Some years we get 31 days of early spring, other years
winter throws its big blow-out.
It’s a very changeable month, hence the old saying “If March
comes in like a lion, it will go out like a lamb.” It’s a pretty
straightforward concept: it’s winter when the month begins and spring when it
But what about years when March goes from lion to lamb and
back in the space of a few weeks or even a few days? It’s a fact of life for
heating and cooling companies: these temperature swings can put a strain on
In this week’s blog post, we’ll look for ways to keep your
home comfortable during cool summers and warm winters without having to put too
much strain on your HVAC system.
When it’s warm during the winter
We tend not to complain too much when we get an unseasonably warm winter day. Still, you might think it’s too early in the year to have your air conditioner running.
If that’s the case, you can keep things comfortable during warmer winters by:
Opening windows – This will create a cooling cross breeze and help your home feel less stuffy after several months without much fresh air.
Cooking outdoors – Get a jump start on grilling season. You’ll be able to enjoy a delicious meal while not having to worry about your stove or oven adding warmth to your home.
Switching bedding – Thick blankets and flannel sheets are indispensable on frigid winter nights but might not be practical during a warmer-than-usual spring. Swap them out for the type of bedding you’d use in summer: cotton or other breathable fabrics.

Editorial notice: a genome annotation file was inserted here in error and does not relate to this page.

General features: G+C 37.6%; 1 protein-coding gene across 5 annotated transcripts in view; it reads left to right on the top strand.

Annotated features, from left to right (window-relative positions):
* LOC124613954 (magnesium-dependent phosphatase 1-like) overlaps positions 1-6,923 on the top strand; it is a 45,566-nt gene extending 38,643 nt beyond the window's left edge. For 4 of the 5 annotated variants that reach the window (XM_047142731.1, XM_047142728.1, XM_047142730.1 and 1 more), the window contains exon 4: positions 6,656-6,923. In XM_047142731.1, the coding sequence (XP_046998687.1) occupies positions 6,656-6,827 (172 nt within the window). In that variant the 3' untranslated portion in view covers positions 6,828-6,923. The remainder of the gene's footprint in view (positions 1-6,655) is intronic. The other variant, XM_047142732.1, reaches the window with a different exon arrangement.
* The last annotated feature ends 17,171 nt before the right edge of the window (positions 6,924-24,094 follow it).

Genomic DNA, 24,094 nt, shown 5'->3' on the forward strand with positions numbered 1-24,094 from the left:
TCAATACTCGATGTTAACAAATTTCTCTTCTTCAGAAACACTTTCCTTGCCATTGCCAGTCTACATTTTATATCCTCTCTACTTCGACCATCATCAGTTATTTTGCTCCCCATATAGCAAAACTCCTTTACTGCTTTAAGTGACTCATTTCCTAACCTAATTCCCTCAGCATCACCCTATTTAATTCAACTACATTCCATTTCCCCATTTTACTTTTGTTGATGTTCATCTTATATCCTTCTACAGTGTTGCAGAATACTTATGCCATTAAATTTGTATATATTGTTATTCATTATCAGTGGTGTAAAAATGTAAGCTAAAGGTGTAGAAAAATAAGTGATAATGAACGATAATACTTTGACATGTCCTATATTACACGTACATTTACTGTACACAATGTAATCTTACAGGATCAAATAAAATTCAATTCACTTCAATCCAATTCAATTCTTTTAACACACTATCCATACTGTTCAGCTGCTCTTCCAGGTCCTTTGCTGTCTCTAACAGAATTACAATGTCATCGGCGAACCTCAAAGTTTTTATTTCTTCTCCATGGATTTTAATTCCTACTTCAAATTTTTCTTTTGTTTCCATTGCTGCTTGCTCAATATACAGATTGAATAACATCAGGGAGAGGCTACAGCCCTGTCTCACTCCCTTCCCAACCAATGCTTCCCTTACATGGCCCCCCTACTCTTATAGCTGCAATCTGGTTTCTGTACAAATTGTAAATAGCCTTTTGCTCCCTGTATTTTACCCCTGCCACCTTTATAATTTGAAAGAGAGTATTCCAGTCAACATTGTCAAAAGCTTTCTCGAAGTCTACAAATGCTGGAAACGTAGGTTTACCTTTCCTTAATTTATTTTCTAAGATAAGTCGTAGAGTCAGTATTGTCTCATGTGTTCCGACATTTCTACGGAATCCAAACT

Use your bathroom fan – Removing steam from your bathroom after a shower will help things feel cooler.
When it’s cool in the summer
Pennsylvania summers can be brutal, with day after day of
nearly triple-digit weather. But sometimes we get summers that feel more like
Instead of turning on your heat on cool summer nights, you can keep things warm by:
Use your curtains and blinds – Make sure you have your curtains and/or blinds open during the day to allow the sun to warm your home. When the sun sets, close your blinds/curtains to prevent heat loss through your windows.
Dress for the weather – You might want to dig out some warm weather clothes early. A fuzzy sweater can make a big difference on cool summer nights.
Keep out drafts – If you have a fireplace, close the flue. Use weather-stripping at your windows to prevent drafts.
Use your humidifier – Humid air feels warmer than dry air. But don’t go overboard. Too much humidity can create mold. Turning off your bathroom fan will also help the air feel warmer and more humid after a shower.
Do some cooking – From soup to coffee to oatmeal, warming food on the stove – and then enjoying what you’ve prepared – will make you and your home feel warmer.
How do temperature swings affect my HVAC system?
Fluctuating temperatures impact your heating and cooling
system decrease its overall efficiency. With temperatures changing – and then
changing back – your system is working harder than necessary and constantly
Has your heating system been working harder than usual
lately? It might be time to start researching local heating and cooling
companies to have your system examined.
No matter the weather outside, the team at All Seasons Comfort Control can make things feel comfortable indoors. Contact us today to schedule maintenance.
February brings us Valentine’s Day, a chance for people to